Inclusion: The Stockdale Paradox of Education

In Jim Collin’s book, Good to Great, he describes the story of a naval office, James Stockdale who was a Vietnam prisoner of war. Stockdale found a way to survive his imprisonment by embracing both the harshness of his situation with a balance of healthy optimism.

Stockdale explained this idea as the following: “You must never confuse faith that you will prevail in the end — which you can never afford to lose — with the discipline to confront the most brutal facts of your current reality, whatever they might be.”

It is through this lens that I approach inclusion in schools.

Inclusion is a contagious ideal for which there is limited opposition. It is important, however, to contest such concepts, test them and present counter arguments so that we’re able to make informed decisions. What are the brutal facts of our current reality?

Whilst retaining faith that an inclusive education system is possible, this blog aims to highlight 3 pragmatic implications for inclusion that we need to chew through as a profession.

  • When inclusion disrupts the learning of others
  • Instruction is important
  • No democratic mandate for full inclusion…yet

When inclusion disrupts the learning of others

This is the elephant in the room.

When you talk to teachers and those that work in school you will struggle to find anyone who opposes the idea of inclusion. You will, however, find many teachers who struggle to imagine what this might look like.

As I’ve mentioned before in a blog here:

Discussions around SEND in mainstream are primarily dominated by a handful of case studies. Usually these include pupils with SEMH needs presenting with challenging behaviours and disrupting learning for the majority. The pressure felt by teachers at the coal face quickly trickles up to school leaders who feel obliged to react in a manner which they feel is in the best interest of the majority -This often includes exclusion (in the broadest sense of the word). Because of the above, SEND in mainstream becomes synonymous with disruptive behaviours, teacher/workload pressure as well as parental complaints.

I address this point here not because I think these challenges are insurmountable but because we need to bring it to the fore if we want meaningful change.

Instruction is important

There is a misconception that pupils with SEND just need to be ‘safe and happy’ and pupils without need ‘evidence informed practice’. This is, of course, nonsense – all pupils need both.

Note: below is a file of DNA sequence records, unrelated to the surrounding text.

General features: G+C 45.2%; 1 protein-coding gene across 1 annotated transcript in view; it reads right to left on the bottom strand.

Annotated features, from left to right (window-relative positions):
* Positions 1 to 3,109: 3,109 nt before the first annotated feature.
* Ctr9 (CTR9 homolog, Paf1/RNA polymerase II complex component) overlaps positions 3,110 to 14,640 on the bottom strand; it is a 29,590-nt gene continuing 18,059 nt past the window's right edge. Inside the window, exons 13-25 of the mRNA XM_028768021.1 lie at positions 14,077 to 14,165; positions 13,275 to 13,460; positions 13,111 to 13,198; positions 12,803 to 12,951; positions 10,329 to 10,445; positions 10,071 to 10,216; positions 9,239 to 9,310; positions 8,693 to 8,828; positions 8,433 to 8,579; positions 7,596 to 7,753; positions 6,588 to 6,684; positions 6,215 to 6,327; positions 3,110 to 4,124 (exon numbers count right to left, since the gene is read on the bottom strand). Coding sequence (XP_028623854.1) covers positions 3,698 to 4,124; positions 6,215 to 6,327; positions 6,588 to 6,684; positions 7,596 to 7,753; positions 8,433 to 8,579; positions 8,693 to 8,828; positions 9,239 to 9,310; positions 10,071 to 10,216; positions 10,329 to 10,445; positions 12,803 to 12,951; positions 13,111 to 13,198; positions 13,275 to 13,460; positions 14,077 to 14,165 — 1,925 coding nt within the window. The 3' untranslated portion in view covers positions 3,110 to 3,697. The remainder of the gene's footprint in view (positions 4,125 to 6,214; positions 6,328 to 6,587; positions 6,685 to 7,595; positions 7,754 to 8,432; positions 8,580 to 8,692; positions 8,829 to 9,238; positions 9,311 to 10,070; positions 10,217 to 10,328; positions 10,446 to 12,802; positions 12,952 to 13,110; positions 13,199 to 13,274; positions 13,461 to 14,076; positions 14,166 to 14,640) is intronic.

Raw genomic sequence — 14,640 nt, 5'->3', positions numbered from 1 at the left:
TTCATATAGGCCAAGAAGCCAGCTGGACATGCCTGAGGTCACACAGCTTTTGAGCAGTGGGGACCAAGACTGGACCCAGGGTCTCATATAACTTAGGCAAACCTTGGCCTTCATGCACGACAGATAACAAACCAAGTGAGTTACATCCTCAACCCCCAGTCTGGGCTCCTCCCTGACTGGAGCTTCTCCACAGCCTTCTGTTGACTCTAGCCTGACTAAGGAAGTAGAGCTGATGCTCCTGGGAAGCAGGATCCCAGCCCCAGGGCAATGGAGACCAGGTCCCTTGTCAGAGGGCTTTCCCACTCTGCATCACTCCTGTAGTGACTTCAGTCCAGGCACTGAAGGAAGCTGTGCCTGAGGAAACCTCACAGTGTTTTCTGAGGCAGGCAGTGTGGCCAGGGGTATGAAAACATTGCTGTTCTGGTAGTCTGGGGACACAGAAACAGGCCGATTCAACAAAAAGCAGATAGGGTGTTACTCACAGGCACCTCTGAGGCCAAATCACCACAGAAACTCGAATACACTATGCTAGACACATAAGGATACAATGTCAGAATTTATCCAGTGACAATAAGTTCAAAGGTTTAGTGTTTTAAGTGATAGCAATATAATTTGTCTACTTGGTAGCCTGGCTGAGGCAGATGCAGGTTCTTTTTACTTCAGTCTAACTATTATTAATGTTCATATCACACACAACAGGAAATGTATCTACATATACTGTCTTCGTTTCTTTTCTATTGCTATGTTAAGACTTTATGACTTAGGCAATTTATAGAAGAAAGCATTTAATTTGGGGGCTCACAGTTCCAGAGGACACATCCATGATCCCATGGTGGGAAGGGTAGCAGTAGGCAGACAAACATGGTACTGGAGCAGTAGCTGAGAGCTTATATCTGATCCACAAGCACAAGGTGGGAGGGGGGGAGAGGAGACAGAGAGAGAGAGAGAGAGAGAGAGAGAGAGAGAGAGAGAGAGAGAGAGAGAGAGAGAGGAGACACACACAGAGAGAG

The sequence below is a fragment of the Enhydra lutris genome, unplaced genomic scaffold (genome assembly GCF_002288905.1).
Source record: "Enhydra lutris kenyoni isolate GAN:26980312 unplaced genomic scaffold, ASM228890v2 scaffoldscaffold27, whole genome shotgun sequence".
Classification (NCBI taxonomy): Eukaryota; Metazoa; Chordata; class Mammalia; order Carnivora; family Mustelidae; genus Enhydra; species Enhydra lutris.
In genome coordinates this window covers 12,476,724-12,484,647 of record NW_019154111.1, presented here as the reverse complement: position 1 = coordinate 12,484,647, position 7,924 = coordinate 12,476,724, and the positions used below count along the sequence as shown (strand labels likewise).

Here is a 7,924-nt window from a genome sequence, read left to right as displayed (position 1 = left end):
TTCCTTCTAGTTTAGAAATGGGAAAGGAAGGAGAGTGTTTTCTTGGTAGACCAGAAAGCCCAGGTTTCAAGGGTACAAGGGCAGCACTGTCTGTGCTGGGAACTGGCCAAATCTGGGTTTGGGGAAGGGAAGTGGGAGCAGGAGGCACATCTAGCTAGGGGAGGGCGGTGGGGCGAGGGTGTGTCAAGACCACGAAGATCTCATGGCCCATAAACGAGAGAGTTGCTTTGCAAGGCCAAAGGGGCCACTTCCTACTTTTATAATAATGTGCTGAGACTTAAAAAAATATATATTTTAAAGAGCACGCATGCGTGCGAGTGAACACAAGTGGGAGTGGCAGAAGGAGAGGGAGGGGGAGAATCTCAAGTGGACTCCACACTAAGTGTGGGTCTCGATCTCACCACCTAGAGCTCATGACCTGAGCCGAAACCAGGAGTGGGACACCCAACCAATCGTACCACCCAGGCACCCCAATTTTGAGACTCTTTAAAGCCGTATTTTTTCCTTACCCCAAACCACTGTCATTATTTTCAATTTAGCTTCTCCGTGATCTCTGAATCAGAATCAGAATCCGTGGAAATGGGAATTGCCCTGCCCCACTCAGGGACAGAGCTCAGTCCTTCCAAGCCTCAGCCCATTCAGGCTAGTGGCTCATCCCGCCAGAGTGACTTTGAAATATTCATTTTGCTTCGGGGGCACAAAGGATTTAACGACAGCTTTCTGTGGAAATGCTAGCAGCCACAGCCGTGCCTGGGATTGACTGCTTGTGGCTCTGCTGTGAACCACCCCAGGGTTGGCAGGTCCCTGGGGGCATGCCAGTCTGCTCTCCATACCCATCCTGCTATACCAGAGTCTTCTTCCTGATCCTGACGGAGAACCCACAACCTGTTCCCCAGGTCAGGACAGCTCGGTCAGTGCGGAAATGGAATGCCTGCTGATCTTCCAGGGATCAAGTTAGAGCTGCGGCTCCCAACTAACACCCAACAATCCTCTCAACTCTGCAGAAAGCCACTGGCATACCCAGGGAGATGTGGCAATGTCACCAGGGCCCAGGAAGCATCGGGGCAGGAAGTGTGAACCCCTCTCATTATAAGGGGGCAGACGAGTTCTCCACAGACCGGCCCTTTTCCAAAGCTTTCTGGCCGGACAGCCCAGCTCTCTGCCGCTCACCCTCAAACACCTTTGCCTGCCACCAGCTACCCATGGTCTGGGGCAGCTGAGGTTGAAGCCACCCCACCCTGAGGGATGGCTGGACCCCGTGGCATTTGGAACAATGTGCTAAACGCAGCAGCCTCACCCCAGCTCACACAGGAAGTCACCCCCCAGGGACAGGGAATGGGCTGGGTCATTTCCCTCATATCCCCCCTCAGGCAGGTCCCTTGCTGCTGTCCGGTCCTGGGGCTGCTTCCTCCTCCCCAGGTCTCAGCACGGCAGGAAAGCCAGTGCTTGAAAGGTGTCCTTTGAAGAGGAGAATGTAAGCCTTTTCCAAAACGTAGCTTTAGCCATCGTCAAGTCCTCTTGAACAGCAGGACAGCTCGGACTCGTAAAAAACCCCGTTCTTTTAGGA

It is important that all pupils have access to the very best teachers able to meet the needs of the individual.

If we are too quick to jump to a model of ‘full inclusion’ we risk undermining pupils’ access to high quality instruction by putting all children into the same classroom.

Inclusion is important. Learning is more important than place.

We can’t expect to place all pupils in a mainstream setting without considering the implications for what teaching looks like. I’ve heard the term ‘main-dumping’ as a phrase to describe pupils placed in mainstream settings in the name of inclusion with no/little adaptations made for individual need.

If, as in a full inclusion model, you increase the diversity of disability in your class room (without fundamental change in the system) you risk diluting the expertise of the teacher and therefore impact on the child.

  • Should we be expecting all teachers to be domain-specific experts in all learning disability?

We need to consider the system implications of enabling domain specific expertise in the classroom whilst at the same time mitigate the workload implication on the individual teacher – nobody is going to compound issues around teacher recruitment and retention in the name of inclusion.

If the purpose of schools is for pupils to be in the same place then a ‘full inclusion model’ is an easy solution. If the purpose is something greater, then we need to acknowledge the limitations.

No democratic mandate for ‘full inclusion’…yet

In his blog, Hidden at the whole class level, Gary Aubin rightly identifies the tension between the idea of ‘additional to and different from’ as outlined in the SEND code of Practice and good teaching for pupils with SEND as being good teaching for all i.e inclusive practice not being outwardly visible.

In the current system, parents have often had to ‘fight’ for additional provision for their child. This is equally true of practitioners and teachers. The narrative is almost always around evidence of repeated failure, finance and bureaucracy.

In a sector where extra ‘stuff’ is the end-goal, a shift in education policy to a truly inclusive stance will include difficult conversations. As systems, structures and classrooms become more inclusive the ‘different from and additional to’ will become increasingly difficult to see.

At the moment, the idea of ‘full inclusion’ feels like a top-down approach with many academics and policy makers not realising the pragmatic implications of what this looks like on the ground. We need to listen to the voices of all teachers, support staff, parents and pupils so that we’re able to accurately ‘confront the brutal facts of our situation’.


This blog never set out to answer all of the questions, it simply set out to present them as discussions so that, as a profession, we’re able to confront the brutal facts of our current reality whilst retaining faith that an inclusive education system is possible.

Tony Booth and Mel Ainscow in their Index for Inclusion talk about inclusion as an unending process and argue that ‘inclusion happens as soon as the process of increasing participation is started. An inclusive school is one that is on the move’.

Phil Leaney

References and Signposts

Good to Great by Jim Collins:

SEND Code of Practice:

Overview of Stockdale Paradox:,balance%20between%20realism%20and%20optimism

Hidden at whole-class level:

Index for Inclusion:

Inclusion Dialogue:

SEND Tribunals: